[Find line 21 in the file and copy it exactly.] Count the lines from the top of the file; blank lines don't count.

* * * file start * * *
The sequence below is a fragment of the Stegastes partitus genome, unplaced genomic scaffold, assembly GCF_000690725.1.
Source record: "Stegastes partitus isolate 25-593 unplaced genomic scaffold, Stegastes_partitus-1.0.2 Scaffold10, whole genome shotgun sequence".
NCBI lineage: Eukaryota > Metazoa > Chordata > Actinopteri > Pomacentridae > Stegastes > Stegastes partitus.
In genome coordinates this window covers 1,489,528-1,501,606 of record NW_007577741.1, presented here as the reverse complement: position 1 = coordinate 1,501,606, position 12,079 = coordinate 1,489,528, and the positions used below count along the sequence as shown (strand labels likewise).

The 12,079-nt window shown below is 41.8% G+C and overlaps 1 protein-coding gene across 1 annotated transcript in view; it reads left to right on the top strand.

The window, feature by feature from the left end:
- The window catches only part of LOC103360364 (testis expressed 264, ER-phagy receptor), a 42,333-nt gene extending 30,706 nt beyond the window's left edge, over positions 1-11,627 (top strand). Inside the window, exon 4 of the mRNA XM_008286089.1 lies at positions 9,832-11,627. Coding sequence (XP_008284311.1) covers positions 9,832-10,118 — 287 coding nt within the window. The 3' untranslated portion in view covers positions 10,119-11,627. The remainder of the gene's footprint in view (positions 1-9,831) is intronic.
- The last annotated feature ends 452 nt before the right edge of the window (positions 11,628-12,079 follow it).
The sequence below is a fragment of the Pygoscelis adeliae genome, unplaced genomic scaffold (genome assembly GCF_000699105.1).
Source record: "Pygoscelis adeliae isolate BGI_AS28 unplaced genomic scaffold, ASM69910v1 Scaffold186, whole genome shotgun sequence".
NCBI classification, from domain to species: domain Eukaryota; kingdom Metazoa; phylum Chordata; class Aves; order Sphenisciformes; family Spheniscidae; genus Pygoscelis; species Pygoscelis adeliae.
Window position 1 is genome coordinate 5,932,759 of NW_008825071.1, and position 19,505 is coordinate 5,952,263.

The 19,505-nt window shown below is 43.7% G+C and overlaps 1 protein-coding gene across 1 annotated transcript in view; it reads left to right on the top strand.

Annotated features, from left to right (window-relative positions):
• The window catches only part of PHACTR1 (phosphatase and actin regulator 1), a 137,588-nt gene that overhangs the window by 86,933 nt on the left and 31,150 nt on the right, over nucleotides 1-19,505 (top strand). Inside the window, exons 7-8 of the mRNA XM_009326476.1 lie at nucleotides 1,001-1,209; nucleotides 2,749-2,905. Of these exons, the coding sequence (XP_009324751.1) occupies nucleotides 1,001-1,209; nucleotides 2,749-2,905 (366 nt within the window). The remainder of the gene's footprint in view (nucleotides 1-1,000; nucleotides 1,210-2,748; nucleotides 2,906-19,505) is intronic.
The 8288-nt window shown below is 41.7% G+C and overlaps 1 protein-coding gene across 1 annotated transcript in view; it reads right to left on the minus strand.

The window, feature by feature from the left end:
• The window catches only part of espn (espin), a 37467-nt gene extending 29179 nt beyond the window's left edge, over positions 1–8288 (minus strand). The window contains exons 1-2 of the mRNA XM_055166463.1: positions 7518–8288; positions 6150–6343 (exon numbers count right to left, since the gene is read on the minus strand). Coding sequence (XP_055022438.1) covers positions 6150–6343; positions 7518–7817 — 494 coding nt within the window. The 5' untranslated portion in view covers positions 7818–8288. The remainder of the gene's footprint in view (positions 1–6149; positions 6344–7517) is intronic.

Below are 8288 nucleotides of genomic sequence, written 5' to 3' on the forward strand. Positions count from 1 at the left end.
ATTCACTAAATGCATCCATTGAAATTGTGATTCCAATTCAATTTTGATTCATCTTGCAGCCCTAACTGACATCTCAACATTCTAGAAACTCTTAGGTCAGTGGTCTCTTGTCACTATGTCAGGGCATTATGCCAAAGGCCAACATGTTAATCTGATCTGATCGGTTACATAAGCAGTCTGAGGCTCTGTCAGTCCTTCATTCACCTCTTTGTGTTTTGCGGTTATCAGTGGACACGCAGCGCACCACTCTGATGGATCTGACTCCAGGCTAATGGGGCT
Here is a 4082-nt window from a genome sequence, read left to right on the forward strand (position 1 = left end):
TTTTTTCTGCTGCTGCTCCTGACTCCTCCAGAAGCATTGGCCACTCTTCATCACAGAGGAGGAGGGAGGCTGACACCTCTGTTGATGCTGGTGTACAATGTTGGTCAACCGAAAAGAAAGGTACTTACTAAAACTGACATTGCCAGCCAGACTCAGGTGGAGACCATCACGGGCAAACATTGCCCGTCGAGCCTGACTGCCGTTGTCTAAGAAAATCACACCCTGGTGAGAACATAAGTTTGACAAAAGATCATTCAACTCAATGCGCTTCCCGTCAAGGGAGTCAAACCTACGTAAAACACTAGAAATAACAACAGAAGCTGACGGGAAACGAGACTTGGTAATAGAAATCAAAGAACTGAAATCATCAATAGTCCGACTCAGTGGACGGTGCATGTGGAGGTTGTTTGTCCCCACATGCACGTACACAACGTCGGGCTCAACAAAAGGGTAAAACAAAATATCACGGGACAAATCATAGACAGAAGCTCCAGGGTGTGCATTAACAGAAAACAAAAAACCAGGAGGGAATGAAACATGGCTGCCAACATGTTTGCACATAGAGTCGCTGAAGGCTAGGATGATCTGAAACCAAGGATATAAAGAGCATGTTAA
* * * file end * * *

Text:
Here is a 4082-nt window from a genome sequence, read left to right on the forward strand (position 1 = left end):